Granted, most of these earthquakes are minor, if not imperceptible. But I think Bachmann’s mistake is still significant in that it demonstrates her careless disregard for the facts/telling the truth. Of course, it’s not really a surprise that Bachmann would have this attitude, considering she’s a champion of the anti-science party.
In the midst of the debt crisis in Washington, D.C., Danny Hartzell backed a Budget rental truck up to a no-frills apartment building that is on a strip of motels and pawnshops in Tampa, Florida. He had been laid off by a packaging plant during the financial crisis of 2008, had run through his unemployment benefits, and had then taken a part-time job stocking shelves at Target in the middle of the night, for $8.50 an hour. His daughter had developed bone cancer, and he was desperate to make money, but his hours soon dwindled to four or five a week. In April, Hartzell was terminated. His last biweekly paycheck was for a hundred and forty dollars, after taxes. “It’s kind of like I’ve fallen into that non-climbable-out-of rut,” he said. “If you can’t climb out, why not move?”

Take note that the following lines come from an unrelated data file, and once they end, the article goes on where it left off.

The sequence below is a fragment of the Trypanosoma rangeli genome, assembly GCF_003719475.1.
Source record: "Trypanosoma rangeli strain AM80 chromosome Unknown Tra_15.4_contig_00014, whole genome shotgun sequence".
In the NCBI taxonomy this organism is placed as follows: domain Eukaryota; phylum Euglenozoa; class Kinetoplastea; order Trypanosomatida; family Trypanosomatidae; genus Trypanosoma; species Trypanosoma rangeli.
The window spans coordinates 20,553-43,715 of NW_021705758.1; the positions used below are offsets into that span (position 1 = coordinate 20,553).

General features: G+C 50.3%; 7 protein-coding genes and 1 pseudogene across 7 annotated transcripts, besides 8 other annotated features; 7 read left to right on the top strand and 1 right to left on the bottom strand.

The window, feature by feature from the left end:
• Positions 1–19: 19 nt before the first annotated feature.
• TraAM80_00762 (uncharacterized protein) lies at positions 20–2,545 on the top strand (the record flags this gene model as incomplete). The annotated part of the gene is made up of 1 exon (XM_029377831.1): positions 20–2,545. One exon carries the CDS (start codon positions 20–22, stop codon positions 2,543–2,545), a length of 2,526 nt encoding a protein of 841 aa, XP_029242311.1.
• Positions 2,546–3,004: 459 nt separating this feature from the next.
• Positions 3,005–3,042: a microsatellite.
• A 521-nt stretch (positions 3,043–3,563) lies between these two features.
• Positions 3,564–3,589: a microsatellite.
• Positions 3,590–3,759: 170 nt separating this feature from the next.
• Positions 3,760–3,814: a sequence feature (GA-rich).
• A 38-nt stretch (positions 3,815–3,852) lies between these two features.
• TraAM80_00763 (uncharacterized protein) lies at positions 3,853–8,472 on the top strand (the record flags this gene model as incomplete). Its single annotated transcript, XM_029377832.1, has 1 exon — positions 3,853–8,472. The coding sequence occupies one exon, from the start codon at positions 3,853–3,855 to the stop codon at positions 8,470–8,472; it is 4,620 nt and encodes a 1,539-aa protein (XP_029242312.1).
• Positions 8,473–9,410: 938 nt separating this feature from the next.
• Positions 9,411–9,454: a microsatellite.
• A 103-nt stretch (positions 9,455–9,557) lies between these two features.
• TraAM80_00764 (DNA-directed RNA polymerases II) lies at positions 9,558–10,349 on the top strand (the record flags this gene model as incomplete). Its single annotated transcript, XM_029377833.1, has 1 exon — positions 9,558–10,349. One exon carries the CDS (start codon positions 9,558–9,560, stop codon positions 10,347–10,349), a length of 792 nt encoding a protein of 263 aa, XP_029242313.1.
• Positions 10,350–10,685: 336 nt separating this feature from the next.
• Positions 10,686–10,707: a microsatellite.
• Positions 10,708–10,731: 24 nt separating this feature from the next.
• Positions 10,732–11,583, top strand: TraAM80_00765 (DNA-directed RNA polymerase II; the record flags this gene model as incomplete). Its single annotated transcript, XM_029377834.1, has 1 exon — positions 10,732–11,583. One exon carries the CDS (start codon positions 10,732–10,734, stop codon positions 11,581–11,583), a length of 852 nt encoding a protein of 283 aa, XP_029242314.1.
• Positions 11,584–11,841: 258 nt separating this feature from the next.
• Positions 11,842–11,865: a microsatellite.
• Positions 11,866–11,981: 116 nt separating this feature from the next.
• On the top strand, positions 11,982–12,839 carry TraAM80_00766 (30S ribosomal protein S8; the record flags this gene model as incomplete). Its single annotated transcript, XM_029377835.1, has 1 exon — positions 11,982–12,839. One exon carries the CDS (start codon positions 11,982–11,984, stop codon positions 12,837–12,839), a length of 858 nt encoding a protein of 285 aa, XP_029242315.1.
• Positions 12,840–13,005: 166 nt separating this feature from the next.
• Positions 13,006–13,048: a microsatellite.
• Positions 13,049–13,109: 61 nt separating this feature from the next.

On the afternoon of July 1st, Hartzell was loading the family’s possessions into the rental truck—and brushing off the roaches that had infested the apartment, so that the bugs wouldn’t make the move, too—when a letter arrived from the State of Florida. Four days earlier, Governor Rick Scott, a Republican backed by the Tea Party, had signed a law making it harder for Floridians to collect jobless benefits, and the letter informed Hartzell that he was ineligible for new benefits after losing his job at Target. “I guess it’s just all water under the bridge at this point anyway, being that we’re going to stake a new claim,” Hartzell told his fifteen-year-old son. “Right, Brent?” Then the Hartzells drove ten hours north, to rural Georgia, where no job or house awaited them—only an old friend Hartzell had reconnected with on Facebook, and the hope of a fresh start.
On the day the family moved, there were officially 14.1 million unemployed Americans, or 9.2 per cent of the workforce. Hartzell himself probably isn’t counted in these statistics. In recent years, he has fallen into the more nebulous categories of the part-time employed, the long-term unemployed, and the “marginally attached”—the no-longer-looking unemployed. Economists report that the broader, and more accurate, unemployment rate is 16.2 per cent. Three years after the economic meltdown, nearly one in six Americans are out of work.